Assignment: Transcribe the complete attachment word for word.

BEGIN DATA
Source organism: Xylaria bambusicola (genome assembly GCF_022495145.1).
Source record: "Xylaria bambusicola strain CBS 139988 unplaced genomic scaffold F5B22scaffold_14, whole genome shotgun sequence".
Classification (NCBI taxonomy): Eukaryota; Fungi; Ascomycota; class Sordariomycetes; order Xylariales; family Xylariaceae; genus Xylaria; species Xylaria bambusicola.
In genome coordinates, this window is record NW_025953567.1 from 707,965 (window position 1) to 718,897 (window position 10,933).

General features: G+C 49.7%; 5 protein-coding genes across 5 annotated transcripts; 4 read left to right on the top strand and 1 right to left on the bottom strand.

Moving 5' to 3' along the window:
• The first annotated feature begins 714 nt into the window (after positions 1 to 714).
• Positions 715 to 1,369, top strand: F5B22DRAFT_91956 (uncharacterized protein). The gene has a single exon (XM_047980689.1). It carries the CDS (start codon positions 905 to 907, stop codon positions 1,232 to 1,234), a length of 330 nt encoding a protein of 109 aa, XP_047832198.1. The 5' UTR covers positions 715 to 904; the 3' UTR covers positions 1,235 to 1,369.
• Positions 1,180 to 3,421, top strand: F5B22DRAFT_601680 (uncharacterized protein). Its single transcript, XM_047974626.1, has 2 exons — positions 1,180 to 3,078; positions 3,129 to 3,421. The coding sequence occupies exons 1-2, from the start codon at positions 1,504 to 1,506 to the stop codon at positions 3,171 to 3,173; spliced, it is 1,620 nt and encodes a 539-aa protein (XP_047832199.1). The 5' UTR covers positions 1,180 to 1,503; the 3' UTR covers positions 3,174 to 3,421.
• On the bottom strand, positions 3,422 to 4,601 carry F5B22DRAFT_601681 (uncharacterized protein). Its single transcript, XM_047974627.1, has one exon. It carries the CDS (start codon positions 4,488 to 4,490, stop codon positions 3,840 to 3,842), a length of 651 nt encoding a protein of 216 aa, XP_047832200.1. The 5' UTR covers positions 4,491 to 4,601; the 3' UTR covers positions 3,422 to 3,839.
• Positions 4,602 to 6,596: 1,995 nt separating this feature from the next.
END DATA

Source organism: Xylaria bambusicola (genome assembly GCF_022495145.1).
Source record: "Xylaria bambusicola strain CBS 139988 unplaced genomic scaffold F5B22scaffold_14, whole genome shotgun sequence".
Classification (NCBI taxonomy): Eukaryota; Fungi; Ascomycota; class Sordariomycetes; order Xylariales; family Xylariaceae; genus Xylaria; species Xylaria bambusicola.
In genome coordinates, this window is record NW_025953567.1 from 707,965 (window position 1) to 718,897 (window position 10,933).

General features: G+C 49.7%; 5 protein-coding genes across 5 annotated transcripts; 4 read left to right on the top strand and 1 right to left on the bottom strand.

Moving 5' to 3' along the window:
• The first annotated feature begins 714 nt into the window (after positions 1 to 714).
• Positions 715 to 1,369, top strand: F5B22DRAFT_91956 (uncharacterized protein). The gene has a single exon (XM_047980689.1). It carries the CDS (start codon positions 905 to 907, stop codon positions 1,232 to 1,234), a length of 330 nt encoding a protein of 109 aa, XP_047832198.1. The 5' UTR covers positions 715 to 904; the 3' UTR covers positions 1,235 to 1,369.
• Positions 1,180 to 3,421, top strand: F5B22DRAFT_601680 (uncharacterized protein). Its single transcript, XM_047974626.1, has 2 exons — positions 1,180 to 3,078; positions 3,129 to 3,421. The coding sequence occupies exons 1-2, from the start codon at positions 1,504 to 1,506 to the stop codon at positions 3,171 to 3,173; spliced, it is 1,620 nt and encodes a 539-aa protein (XP_047832199.1). The 5' UTR covers positions 1,180 to 1,503; the 3' UTR covers positions 3,174 to 3,421.
• On the bottom strand, positions 3,422 to 4,601 carry F5B22DRAFT_601681 (uncharacterized protein). Its single transcript, XM_047974627.1, has one exon. It carries the CDS (start codon positions 4,488 to 4,490, stop codon positions 3,840 to 3,842), a length of 651 nt encoding a protein of 216 aa, XP_047832200.1. The 5' UTR covers positions 4,491 to 4,601; the 3' UTR covers positions 3,422 to 3,839.
• Positions 4,602 to 6,596: 1,995 nt separating this feature from the next.